Can Food Insecurity Be Reduced in the United States by Improving SNAP, WIC, and the Community Eligibility Provision?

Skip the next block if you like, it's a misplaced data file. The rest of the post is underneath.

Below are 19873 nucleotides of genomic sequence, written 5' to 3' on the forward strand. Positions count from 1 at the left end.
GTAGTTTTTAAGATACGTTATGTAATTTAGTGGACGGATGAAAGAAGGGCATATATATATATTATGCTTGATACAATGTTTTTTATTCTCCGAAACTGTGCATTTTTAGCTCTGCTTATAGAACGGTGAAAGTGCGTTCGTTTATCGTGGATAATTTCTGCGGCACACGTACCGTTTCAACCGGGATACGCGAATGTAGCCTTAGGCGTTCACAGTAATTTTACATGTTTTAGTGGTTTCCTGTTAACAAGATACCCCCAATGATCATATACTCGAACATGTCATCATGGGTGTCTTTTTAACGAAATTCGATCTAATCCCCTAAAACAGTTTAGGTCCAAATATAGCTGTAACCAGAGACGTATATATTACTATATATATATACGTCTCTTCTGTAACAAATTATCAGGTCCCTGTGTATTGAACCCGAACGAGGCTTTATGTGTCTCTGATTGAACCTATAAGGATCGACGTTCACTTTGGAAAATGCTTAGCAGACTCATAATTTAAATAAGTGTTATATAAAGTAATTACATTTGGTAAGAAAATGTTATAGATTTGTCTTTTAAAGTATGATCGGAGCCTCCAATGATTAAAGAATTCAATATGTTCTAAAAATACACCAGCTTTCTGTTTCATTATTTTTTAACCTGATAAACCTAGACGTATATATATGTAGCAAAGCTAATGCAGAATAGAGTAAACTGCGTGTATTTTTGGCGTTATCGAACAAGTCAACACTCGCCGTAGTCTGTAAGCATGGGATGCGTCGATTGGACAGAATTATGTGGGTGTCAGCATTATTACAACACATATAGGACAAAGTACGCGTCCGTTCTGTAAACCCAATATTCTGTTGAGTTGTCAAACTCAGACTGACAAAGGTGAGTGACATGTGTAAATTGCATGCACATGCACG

Adequate nutrition is essential to children’s rapidly developing brains and bodies. Lack of resources can lead to inadequate access to sufficient food (food insecurity). Fortunately, the United States has programs to provide children and families with nutritional support. Using simulation modeling, we identify three policies that ensure young children have reliable access to food. (i) If SNAP benefits are increased by basing benefit calculations on the Low Cost Food Plan (vs. the Thrifty Food Plan), participant families with children have an 8 percent increase in food purchasing power, and 5.31 percent of food-insecure people in those families become food secure. (ii) If WIC age-eligibility is increased from age 5 years to 6 years, 1.47 percent of newly eligible 5-year-olds’ families increase their food purchasing power, and become food secure. (iii) Through school meal programs under current Community Eligibility Program (CEP) criteria, 3.17 percent and 3.77 percent of all children whose family food purchasing power is increased by participation in the National School Lunch Program and the School Breakfast Program, free and reduced-price meals respectively, shift into higher income-to-poverty-ratio categories. Consequently, 3.23 percent of food-insecure School Meals participants’ families became fully food secure. If CEP eligibility criteria increase, these improvements are jeopardized.